You’ve to drain out the excess oil if you overfilled the oil. Get another reading from your dipstick once you’ve drained the oil.

How To Check Oil Correctly Using A Dipstick?

You need to know what the dipstick readings mean before you start checking the level of oil. If your dipstick reads below the “add” line, you’ve to add oil to the engine. If the reading is above the “full” line, you’ve overfilled on oil. Each of the lines between the “add” and “full” lines represents a quart.

Step 1: Let The Engine Rest And The Oil Sit

The first thing you need to make sure of before checking the dipstick oil level is that you’re on a flat surface. Let the engine rest for a while and let the oil sit to get the best possible reading.

Step 2: Open The Hood And Find The Dipstick

Open the hood of your car and identify the dipstick tube. It’s usually located on the left side of the engine for most cars. Most of the dipsticks have a clear circular handle that is red or orange. Check your manufacturer’s guide if you’re having trouble finding the dipstick.

Step 3: Pull Out The Dipstick

Keep a paper towel in one hand and use your other hand to remove the dipstick. Pull the yellow handle and the dipstick will come right out. Wipe out the oil and then put the dipstick back into the tube. Count for a few seconds and take the dipstick out again.

Step 4: See The Markings

Look at the end of the dipstick and see where the oil ends. A normal reading is when the level of oil is between the “add” and “full” lines. If it’s below the “add” line, add a quart of oil and check again until you cross the “add” line.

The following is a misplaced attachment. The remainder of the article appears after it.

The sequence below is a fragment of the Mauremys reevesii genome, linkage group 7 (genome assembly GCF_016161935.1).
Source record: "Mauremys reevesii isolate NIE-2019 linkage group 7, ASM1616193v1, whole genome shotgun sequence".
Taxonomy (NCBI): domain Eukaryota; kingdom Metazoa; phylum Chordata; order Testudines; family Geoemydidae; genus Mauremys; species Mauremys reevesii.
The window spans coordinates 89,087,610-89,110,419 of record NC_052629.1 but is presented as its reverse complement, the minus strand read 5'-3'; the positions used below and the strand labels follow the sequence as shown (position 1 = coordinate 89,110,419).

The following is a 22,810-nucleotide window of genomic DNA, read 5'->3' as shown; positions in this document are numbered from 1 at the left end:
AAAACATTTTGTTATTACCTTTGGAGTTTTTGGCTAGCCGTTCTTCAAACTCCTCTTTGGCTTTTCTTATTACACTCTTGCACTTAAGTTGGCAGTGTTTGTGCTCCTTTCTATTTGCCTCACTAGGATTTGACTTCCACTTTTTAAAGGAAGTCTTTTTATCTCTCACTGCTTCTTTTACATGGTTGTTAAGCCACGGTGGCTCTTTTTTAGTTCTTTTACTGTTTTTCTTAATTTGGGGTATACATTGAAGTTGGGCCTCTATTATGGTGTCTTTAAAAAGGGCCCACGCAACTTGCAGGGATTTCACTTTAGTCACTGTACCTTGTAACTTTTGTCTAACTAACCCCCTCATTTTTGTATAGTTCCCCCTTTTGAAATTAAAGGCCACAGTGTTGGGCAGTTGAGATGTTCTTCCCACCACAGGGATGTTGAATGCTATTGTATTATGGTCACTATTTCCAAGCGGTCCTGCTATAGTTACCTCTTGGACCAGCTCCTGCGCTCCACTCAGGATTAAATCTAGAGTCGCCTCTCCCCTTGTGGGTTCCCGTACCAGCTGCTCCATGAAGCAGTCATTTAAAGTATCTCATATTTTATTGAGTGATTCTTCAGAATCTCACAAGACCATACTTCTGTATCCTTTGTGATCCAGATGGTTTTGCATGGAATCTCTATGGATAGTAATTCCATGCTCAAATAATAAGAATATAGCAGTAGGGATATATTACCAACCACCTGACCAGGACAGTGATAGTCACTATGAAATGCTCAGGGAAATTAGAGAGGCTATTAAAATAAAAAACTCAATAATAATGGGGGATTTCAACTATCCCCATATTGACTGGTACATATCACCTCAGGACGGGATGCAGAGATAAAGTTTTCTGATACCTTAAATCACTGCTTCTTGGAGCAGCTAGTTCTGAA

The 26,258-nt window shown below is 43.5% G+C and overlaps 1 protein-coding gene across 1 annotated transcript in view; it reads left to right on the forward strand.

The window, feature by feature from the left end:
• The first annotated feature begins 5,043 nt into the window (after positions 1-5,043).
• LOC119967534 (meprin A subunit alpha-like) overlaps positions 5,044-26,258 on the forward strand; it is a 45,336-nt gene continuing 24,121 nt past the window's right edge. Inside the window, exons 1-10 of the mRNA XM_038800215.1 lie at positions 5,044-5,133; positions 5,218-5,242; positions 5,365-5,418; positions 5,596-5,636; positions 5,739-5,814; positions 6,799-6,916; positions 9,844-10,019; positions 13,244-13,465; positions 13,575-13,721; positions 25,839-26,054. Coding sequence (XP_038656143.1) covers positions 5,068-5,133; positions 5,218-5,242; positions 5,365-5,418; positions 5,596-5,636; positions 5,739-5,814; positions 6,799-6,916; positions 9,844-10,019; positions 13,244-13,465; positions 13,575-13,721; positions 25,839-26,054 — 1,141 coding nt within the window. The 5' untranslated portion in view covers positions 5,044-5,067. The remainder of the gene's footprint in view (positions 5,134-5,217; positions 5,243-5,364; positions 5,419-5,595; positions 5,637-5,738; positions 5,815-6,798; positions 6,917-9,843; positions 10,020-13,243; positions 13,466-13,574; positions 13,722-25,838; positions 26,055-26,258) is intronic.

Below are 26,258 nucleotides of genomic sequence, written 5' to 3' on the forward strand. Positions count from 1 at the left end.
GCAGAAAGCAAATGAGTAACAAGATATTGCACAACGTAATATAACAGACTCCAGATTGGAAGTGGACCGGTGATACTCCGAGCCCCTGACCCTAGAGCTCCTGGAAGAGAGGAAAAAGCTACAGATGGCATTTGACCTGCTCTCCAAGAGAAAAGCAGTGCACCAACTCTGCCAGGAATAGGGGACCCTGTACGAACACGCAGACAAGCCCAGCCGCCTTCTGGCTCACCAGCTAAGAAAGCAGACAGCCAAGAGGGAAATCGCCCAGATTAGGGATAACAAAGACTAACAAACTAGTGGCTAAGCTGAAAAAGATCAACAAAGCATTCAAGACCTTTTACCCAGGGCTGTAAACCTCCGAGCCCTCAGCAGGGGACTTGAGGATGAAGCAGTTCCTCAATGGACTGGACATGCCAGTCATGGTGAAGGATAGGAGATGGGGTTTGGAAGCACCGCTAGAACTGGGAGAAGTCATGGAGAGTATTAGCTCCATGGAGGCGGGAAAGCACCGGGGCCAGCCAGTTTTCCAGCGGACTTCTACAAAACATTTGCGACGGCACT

It’s perfectly fine if the level of oil is a little above the “full” line. One quart above the “full” line is normal. Drain out the excess oil if the level of oil is above the “full” line.

Your oil dipstick reading unclear means that the oil you’ve been using is too old now.


Is it okay if the oil on my dipstick is clear?

Yes, clear oil on the dipstick is what every car owner loves to see. It means that your air filter and oiling system are doing an excellent job.

How can I check if I have clear oil?

Use the dipstick and feel the texture of the oil using two of your fingers. The oil should feel clean if it is clear. If it feels gritty, the oil is not clean and you should change it.

Where should the oil level be on a dipstick?

The oil level should ideally be anywhere between the “add” and “full” markings on the dipstick.


Now you know the most common causes of dipsticks covered in oil. We’ve also discussed the solutions you can implement to get a correct reading using the dipstick.

Hopefully, you can get an accurate reading using the dipstick now. Let us know if this guide has helped you by leaving a comment below!

About John M

John contributed as a technical head at an automobile company just 2 years after his post-graduation in Automobile Engineering. He loves to lead a free life, so he left his job & started blogging. Now, he does research on every automotive problem, part & product and seeks a better solution & best products & shares his findings with his readers to help them as well as to minimize their struggle.